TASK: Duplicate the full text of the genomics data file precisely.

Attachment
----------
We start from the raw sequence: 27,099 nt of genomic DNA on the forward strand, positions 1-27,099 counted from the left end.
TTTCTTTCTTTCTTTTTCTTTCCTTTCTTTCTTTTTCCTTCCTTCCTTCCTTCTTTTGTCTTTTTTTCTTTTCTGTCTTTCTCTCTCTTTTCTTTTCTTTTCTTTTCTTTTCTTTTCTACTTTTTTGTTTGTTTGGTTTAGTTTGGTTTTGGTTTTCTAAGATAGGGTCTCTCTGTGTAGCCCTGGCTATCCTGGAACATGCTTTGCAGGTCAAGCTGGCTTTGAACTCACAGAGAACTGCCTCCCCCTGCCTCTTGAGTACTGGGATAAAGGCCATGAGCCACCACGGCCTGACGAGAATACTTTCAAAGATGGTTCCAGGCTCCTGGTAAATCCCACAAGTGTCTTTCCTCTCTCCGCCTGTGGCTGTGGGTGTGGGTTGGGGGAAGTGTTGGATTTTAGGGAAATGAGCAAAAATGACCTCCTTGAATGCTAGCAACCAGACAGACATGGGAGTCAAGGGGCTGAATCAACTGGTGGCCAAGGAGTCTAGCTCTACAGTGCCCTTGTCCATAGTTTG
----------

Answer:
We start from the raw sequence: 27,099 nt of genomic DNA on the forward strand, positions 1-27,099 counted from the left end.
TTTCTTTCTTTCTTTTTCTTTCCTTTCTTTCTTTTTCCTTCCTTCCTTCCTTCTTTTGTCTTTTTTTCTTTTCTGTCTTTCTCTCTCTTTTCTTTTCTTTTCTTTTCTTTTCTTTTCTACTTTTTTGTTTGTTTGGTTTAGTTTGGTTTTGGTTTTCTAAGATAGGGTCTCTCTGTGTAGCCCTGGCTATCCTGGAACATGCTTTGCAGGTCAAGCTGGCTTTGAACTCACAGAGAACTGCCTCCCCCTGCCTCTTGAGTACTGGGATAAAGGCCATGAGCCACCACGGCCTGACGAGAATACTTTCAAAGATGGTTCCAGGCTCCTGGTAAATCCCACAAGTGTCTTTCCTCTCTCCGCCTGTGGCTGTGGGTGTGGGTTGGGGGAAGTGTTGGATTTTAGGGAAATGAGCAAAAATGACCTCCTTGAATGCTAGCAACCAGACAGACATGGGAGTCAAGGGGCTGAATCAACTGGTGGCCAAGGAGTCTAGCTCTACAGTGCCCTTGTCCATAGTTTG